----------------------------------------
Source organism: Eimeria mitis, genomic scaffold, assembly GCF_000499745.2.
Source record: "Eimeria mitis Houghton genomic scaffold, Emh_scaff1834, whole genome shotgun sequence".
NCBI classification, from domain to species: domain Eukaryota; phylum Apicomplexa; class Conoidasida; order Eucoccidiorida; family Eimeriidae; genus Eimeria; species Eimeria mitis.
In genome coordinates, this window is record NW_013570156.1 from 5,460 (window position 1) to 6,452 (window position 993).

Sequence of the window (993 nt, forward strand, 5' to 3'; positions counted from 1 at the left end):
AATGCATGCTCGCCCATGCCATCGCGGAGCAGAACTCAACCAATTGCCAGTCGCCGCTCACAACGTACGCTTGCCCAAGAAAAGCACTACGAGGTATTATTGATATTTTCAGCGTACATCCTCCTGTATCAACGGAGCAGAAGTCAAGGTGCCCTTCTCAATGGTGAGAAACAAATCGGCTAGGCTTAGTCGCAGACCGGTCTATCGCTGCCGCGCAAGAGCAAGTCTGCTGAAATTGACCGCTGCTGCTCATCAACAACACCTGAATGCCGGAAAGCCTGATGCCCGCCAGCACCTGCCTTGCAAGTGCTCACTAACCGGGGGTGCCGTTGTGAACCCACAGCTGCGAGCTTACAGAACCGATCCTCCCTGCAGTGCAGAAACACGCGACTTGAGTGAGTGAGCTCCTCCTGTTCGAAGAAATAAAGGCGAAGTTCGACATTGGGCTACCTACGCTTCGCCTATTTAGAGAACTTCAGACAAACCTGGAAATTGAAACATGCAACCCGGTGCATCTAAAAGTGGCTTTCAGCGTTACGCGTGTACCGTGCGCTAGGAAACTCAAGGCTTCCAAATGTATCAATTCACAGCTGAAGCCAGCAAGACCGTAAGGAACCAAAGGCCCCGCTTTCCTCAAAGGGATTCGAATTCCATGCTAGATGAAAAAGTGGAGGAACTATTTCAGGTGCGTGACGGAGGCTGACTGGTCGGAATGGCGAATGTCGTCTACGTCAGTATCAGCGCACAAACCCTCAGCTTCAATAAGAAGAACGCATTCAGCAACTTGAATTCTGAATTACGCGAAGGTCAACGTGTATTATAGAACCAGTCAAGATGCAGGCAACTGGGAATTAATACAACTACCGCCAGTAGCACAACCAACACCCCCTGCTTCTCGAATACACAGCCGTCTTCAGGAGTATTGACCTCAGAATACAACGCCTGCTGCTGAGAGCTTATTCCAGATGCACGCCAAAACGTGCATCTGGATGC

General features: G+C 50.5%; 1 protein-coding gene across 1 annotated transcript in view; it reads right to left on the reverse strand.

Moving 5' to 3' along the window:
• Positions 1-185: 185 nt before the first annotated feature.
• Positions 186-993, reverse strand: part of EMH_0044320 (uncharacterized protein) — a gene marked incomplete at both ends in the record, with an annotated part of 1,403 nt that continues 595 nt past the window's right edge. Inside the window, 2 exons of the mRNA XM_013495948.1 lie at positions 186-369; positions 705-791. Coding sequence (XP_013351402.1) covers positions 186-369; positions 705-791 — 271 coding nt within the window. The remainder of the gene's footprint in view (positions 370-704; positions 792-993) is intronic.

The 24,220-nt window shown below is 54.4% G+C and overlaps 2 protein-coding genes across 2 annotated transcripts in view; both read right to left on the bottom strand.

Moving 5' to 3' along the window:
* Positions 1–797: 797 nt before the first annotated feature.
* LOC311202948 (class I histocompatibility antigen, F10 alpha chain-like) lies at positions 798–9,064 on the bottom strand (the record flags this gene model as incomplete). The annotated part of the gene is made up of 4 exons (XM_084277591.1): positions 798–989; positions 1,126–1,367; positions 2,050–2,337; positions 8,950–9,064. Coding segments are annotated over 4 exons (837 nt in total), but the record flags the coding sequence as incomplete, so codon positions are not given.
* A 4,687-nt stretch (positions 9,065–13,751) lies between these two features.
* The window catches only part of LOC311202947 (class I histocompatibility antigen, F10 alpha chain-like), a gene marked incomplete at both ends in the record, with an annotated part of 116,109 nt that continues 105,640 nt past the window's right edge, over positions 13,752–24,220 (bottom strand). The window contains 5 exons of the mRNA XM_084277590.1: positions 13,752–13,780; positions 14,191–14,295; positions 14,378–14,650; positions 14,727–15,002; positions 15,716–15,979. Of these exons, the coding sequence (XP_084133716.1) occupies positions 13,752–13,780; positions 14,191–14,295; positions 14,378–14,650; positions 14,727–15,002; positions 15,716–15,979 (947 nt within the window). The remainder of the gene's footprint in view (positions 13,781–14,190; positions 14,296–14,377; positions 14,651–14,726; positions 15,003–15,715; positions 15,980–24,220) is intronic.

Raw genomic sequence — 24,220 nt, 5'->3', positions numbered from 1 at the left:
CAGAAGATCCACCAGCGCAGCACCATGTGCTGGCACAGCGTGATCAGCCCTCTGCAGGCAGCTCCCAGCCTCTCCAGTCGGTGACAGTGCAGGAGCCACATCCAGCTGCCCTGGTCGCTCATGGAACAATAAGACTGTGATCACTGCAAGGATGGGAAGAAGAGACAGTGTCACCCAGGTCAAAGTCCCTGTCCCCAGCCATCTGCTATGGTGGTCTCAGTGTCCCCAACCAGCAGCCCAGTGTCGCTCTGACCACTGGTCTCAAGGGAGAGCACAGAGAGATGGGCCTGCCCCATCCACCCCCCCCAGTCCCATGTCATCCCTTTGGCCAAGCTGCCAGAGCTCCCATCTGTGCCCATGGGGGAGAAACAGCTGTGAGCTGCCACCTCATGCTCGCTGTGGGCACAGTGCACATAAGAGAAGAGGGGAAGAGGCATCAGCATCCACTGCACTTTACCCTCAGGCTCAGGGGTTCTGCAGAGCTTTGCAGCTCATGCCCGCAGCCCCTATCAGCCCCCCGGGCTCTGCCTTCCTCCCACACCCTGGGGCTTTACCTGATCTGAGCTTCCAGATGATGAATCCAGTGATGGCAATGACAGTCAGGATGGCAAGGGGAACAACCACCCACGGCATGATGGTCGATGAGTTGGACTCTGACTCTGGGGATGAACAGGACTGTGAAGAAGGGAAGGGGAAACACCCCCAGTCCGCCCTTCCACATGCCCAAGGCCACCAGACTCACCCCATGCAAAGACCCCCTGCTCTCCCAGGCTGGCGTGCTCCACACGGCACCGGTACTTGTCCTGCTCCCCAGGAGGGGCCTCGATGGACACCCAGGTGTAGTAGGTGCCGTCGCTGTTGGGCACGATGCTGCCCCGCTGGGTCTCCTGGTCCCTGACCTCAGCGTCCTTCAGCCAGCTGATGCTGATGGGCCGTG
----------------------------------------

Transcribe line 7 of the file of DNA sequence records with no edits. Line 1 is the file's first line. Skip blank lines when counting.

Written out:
General features: G+C 50.5%; 1 protein-coding gene across 1 annotated transcript in view; it reads right to left on the reverse strand.